Is Selfishness Healthy?

Wouldn’t you agree that we are all selfish to some degree? Many equate selfishness with self-preservation. But those who are seeking a higher spiritual existence or improved emotional health should analyze selfishness and its root causes carefully.

When we are concerned primarily with our own interests and benefits regardless of others, we are being selfish. Selfishness means that we serve our own pleasure regardless of how our actions affect others. The opposite of selfishness is altruism, which is the self-less concern for the welfare of others.

A selfish person doesn’t have room in their thoughts or considerations for others. They are completely self-absorbed. To be self-absorbed is to have tunnel vision on yourself and your own personal needs. In short, a selfish person’s entire world is completely about themselves. They don’t have the ability to imagine the thoughts and feelings of others. They have little or no ability to empathize.

A selfish person feels overly entitled to have their idea of a “perfect” life. They crave attention and have a need to be seen and heard more than anyone else. They become oblivious to what others need or say.

Selfish people are like children in that they have not yet learned to balance giving with taking. They view others only as a means to get what they want. And they demonstrate drastic mood swings related to whether they get their way or not. There’s elation when they “win” and despair and arrogance when their demands are not met.

Selfish people become threatened when attention is paid to others. They have difficulty letting other people win, get accolades, or be admired. They can not listen to someone’s opinions, stories, or advice without turning it back to themselves. They are not truly sincere when they wish someone else success.

Selfish people have a need for control and are not willing to reach compromises with others. When they need something they’re willing to trample over others to make sure they get it. Cutting in line, storming into a room unannounced, or having a temper tantrum are a few of the many types of selfish behaviors one can exhibit.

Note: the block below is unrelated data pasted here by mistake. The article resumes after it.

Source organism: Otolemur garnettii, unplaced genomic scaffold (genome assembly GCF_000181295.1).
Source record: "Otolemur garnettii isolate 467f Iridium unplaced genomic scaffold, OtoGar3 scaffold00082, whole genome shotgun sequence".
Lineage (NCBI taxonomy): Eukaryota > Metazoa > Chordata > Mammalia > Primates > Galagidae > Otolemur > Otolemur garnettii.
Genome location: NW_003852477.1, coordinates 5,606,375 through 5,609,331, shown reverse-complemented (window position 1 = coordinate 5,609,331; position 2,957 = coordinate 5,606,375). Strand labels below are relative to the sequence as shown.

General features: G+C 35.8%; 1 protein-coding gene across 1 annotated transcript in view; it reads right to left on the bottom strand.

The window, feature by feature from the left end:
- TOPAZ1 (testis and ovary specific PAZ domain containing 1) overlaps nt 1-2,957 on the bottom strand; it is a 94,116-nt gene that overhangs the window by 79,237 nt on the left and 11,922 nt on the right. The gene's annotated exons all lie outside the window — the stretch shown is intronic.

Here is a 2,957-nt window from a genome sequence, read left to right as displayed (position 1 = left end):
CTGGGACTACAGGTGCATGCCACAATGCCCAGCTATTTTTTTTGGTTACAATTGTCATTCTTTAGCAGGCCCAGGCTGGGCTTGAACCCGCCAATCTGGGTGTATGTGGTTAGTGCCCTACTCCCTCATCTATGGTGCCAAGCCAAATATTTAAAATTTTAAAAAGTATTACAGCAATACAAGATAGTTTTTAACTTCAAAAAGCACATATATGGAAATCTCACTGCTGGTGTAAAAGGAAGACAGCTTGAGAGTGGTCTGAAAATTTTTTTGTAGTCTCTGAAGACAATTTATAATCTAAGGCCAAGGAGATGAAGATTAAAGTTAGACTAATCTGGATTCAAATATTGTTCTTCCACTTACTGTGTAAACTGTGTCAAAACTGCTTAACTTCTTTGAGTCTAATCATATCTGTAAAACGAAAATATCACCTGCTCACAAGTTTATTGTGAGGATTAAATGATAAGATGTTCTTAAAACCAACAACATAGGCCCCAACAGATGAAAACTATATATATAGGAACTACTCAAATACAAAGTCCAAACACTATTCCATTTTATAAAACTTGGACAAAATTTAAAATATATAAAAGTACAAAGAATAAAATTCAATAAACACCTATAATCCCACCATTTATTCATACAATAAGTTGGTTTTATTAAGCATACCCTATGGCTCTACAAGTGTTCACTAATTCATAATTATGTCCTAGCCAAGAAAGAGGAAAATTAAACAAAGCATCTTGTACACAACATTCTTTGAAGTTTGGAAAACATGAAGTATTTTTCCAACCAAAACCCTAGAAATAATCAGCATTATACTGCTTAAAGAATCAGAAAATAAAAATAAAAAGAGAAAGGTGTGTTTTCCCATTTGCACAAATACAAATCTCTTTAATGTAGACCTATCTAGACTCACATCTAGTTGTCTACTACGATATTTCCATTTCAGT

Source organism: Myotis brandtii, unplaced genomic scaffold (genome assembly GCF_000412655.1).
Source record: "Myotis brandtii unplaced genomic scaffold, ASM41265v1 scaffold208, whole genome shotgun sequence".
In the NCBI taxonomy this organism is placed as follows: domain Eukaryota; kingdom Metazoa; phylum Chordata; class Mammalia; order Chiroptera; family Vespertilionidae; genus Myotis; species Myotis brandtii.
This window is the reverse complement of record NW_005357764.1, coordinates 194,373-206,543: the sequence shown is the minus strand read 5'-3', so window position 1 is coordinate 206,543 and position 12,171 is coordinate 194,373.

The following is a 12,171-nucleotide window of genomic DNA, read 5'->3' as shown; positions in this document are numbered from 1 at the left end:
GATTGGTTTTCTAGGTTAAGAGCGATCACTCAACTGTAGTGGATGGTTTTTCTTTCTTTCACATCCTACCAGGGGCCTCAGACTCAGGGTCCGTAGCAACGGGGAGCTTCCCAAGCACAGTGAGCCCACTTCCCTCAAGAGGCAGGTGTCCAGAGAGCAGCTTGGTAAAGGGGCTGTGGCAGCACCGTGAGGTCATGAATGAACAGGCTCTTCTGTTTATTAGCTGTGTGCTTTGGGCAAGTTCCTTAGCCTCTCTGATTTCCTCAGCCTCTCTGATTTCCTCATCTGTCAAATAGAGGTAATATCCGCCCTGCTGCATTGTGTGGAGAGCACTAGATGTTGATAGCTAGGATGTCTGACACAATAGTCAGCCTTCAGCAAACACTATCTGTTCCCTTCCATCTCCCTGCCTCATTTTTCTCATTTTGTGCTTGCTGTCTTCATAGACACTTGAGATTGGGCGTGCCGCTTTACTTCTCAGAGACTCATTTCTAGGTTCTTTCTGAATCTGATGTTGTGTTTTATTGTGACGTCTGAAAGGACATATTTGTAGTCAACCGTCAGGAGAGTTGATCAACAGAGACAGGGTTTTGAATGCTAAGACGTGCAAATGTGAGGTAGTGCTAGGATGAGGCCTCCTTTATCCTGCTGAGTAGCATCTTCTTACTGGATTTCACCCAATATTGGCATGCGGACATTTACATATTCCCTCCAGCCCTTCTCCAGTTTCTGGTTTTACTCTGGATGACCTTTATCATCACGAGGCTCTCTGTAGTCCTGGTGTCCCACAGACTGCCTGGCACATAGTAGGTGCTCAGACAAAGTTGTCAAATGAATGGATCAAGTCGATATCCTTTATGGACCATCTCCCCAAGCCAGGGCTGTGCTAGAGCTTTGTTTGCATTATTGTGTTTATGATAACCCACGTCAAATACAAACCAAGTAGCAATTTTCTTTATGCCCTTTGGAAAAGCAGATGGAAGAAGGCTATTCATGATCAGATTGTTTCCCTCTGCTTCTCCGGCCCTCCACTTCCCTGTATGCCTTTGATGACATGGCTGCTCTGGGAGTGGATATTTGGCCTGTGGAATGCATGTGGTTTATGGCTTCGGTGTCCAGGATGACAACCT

Let’s be clear about what selfishness is not. It’s not self-promotion, self-respect, self-admiration, self-esteem, or self-love. These terms describe behavior that most of us consider healthy, productive, and not harmful to others.

Why are selfish people selfish? The answer is that they feel deprived of something. This deprivation may exist in either their consciousness or in their subconscious mind. They believe that they got “the wrong end of the stick” and now someone (or everyone) owes them payback. There is a sense of entitlement and expectation that justifies their bad behavior.

The feeling of deprivation drives the selfish to behave in ways that they believe will insure the end of deprivation. To others, their behavior could be described as arrogance. The roots of selfishness usually come from unhealthy or negative childhood experiences that shape our thought patterns.

For example, children of divorced parents can become selfish because they find the love of a missing parent only through the gifts that they receive from them. So they make demands of the parent to substitute for the parent’s time and attention. The child may discover that their demands are met, and so they learn that they can easily manipulate the parent.

Do you recognize some or many of the characteristics of selfishness in yourself? If so, you have accomplished a very important first step with that simple recognition. Each of us must take responsibility for our inner motivations and external behaviors. We are living a healthy and full life only when we are able to consider what’s truly best for others, instead of how others can be of benefit to us.

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Source by William H. "Chance" Cole

Fahad Hameed

Fahad Hashmi is one of the known Software Engineer and blogger likes to blog about design resources. He is passionate about collecting the awe-inspiring design tools, to help designers.He blogs only for Designers & Photographers.

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